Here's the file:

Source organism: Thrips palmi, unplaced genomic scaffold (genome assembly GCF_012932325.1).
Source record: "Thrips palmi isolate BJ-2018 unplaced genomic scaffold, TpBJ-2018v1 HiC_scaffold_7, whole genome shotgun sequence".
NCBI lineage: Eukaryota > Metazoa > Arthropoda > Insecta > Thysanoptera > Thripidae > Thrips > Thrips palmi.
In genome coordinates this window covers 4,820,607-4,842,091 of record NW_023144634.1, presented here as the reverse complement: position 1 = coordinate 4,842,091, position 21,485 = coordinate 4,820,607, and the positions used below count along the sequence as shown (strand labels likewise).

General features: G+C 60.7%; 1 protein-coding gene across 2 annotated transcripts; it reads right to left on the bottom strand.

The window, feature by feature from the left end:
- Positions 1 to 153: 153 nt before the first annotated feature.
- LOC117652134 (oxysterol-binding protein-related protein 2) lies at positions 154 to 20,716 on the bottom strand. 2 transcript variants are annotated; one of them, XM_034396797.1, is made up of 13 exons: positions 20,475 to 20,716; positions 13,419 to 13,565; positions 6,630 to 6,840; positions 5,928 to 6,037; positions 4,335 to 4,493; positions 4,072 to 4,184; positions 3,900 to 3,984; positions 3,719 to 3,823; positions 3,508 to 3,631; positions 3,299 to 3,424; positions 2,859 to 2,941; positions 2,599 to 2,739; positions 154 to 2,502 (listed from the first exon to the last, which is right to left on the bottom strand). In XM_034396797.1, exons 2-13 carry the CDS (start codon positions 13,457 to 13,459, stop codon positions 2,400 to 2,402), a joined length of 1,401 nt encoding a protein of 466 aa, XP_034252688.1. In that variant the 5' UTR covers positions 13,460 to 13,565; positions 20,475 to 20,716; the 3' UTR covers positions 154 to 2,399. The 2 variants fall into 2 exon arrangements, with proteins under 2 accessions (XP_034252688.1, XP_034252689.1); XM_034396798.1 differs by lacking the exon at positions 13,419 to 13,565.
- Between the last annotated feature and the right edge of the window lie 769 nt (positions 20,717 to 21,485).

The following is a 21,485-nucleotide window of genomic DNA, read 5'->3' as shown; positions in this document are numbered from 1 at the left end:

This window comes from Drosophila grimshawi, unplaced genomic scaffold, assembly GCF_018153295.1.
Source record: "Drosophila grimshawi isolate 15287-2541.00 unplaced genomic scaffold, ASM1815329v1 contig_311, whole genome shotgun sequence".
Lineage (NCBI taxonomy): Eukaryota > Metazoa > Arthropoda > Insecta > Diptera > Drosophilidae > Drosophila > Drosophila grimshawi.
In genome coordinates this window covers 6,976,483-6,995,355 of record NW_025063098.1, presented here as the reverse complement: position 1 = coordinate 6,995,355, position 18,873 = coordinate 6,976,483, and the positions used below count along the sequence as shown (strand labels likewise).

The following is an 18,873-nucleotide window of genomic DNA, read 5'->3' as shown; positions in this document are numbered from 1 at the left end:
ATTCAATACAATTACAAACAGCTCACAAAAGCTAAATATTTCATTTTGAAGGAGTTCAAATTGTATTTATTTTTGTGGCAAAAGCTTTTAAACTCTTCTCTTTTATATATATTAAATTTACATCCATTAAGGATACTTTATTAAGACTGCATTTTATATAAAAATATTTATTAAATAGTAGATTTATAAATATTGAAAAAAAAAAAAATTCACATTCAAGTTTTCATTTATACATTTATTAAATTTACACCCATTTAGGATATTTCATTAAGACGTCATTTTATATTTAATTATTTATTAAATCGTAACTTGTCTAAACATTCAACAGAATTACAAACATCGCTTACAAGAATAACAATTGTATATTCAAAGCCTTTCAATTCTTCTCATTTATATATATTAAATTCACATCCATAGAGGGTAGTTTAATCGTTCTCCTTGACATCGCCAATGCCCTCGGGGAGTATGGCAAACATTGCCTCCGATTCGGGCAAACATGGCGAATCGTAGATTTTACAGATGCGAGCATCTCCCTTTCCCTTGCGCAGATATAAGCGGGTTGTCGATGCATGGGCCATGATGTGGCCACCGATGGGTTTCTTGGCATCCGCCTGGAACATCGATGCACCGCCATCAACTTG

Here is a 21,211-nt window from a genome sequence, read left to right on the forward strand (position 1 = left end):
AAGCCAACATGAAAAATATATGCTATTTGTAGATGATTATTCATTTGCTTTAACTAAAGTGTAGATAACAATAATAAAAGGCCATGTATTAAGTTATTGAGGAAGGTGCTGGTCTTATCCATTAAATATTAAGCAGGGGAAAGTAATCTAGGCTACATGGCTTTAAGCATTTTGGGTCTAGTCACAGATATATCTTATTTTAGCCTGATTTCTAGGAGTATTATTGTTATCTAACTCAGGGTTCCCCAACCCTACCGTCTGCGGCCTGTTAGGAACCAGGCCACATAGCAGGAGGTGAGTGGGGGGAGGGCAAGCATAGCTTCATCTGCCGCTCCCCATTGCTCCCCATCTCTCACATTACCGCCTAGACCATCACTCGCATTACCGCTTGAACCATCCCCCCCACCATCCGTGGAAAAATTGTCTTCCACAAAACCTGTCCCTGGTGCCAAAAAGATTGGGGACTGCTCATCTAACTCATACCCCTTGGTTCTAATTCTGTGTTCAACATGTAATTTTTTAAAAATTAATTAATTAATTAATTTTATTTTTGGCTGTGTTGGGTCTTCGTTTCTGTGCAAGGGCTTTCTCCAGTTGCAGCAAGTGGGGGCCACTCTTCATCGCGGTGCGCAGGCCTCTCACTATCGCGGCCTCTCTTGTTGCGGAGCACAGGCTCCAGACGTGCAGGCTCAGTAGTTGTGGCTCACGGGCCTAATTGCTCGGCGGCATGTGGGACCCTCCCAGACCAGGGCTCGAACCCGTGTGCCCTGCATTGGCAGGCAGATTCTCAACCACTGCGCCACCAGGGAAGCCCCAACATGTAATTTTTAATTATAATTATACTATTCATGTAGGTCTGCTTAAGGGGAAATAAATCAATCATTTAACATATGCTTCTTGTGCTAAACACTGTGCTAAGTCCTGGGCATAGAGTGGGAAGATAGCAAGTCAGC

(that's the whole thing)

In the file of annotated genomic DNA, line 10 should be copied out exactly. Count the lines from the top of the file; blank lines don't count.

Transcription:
The following is a 21,485-nucleotide window of genomic DNA, read 5'->3' as shown; positions in this document are numbered from 1 at the left end: